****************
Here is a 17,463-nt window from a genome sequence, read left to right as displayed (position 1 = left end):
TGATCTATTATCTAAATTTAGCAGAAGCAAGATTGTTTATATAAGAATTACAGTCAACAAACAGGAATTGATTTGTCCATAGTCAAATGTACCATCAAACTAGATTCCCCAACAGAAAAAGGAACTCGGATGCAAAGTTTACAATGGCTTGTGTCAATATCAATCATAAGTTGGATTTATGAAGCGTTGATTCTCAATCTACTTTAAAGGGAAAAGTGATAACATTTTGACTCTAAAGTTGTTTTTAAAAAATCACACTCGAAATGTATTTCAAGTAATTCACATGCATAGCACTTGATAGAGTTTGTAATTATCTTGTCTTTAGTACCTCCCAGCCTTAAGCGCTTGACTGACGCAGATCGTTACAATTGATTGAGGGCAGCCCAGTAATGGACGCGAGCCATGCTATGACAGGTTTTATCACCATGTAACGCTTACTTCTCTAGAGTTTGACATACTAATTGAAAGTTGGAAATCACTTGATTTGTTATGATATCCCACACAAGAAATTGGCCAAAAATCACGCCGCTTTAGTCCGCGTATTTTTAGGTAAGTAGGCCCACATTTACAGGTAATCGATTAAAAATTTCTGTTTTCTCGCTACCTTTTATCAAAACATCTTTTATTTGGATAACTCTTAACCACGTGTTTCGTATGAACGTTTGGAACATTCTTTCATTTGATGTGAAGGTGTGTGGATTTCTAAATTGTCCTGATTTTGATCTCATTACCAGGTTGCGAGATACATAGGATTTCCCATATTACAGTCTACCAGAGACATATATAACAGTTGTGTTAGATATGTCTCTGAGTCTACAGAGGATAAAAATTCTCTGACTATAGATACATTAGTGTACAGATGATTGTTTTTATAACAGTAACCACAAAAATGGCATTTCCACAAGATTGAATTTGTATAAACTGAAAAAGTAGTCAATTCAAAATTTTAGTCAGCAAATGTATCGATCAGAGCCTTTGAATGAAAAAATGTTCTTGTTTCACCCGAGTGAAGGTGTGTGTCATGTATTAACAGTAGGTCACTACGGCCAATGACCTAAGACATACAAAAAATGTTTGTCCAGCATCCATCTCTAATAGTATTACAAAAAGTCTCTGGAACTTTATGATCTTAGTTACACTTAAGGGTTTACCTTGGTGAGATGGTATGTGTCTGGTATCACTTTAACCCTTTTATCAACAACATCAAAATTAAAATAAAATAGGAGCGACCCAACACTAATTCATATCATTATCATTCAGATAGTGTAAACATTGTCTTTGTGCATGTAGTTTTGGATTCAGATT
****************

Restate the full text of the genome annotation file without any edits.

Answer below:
Here is a 17,463-nt window from a genome sequence, read left to right as displayed (position 1 = left end):
TGATCTATTATCTAAATTTAGCAGAAGCAAGATTGTTTATATAAGAATTACAGTCAACAAACAGGAATTGATTTGTCCATAGTCAAATGTACCATCAAACTAGATTCCCCAACAGAAAAAGGAACTCGGATGCAAAGTTTACAATGGCTTGTGTCAATATCAATCATAAGTTGGATTTATGAAGCGTTGATTCTCAATCTACTTTAAAGGGAAAAGTGATAACATTTTGACTCTAAAGTTGTTTTTAAAAAATCACACTCGAAATGTATTTCAAGTAATTCACATGCATAGCACTTGATAGAGTTTGTAATTATCTTGTCTTTAGTACCTCCCAGCCTTAAGCGCTTGACTGACGCAGATCGTTACAATTGATTGAGGGCAGCCCAGTAATGGACGCGAGCCATGCTATGACAGGTTTTATCACCATGTAACGCTTACTTCTCTAGAGTTTGACATACTAATTGAAAGTTGGAAATCACTTGATTTGTTATGATATCCCACACAAGAAATTGGCCAAAAATCACGCCGCTTTAGTCCGCGTATTTTTAGGTAAGTAGGCCCACATTTACAGGTAATCGATTAAAAATTTCTGTTTTCTCGCTACCTTTTATCAAAACATCTTTTATTTGGATAACTCTTAACCACGTGTTTCGTATGAACGTTTGGAACATTCTTTCATTTGATGTGAAGGTGTGTGGATTTCTAAATTGTCCTGATTTTGATCTCATTACCAGGTTGCGAGATACATAGGATTTCCCATATTACAGTCTACCAGAGACATATATAACAGTTGTGTTAGATATGTCTCTGAGTCTACAGAGGATAAAAATTCTCTGACTATAGATACATTAGTGTACAGATGATTGTTTTTATAACAGTAACCACAAAAATGGCATTTCCACAAGATTGAATTTGTATAAACTGAAAAAGTAGTCAATTCAAAATTTTAGTCAGCAAATGTATCGATCAGAGCCTTTGAATGAAAAAATGTTCTTGTTTCACCCGAGTGAAGGTGTGTGTCATGTATTAACAGTAGGTCACTACGGCCAATGACCTAAGACATACAAAAAATGTTTGTCCAGCATCCATCTCTAATAGTATTACAAAAAGTCTCTGGAACTTTATGATCTTAGTTACACTTAAGGGTTTACCTTGGTGAGATGGTATGTGTCTGGTATCACTTTAACCCTTTTATCAACAACATCAAAATTAAAATAAAATAGGAGCGACCCAACACTAATTCATATCATTATCATTCAGATAGTGTAAACATTGTCTTTGTGCATGTAGTTTTGGATTCAGATT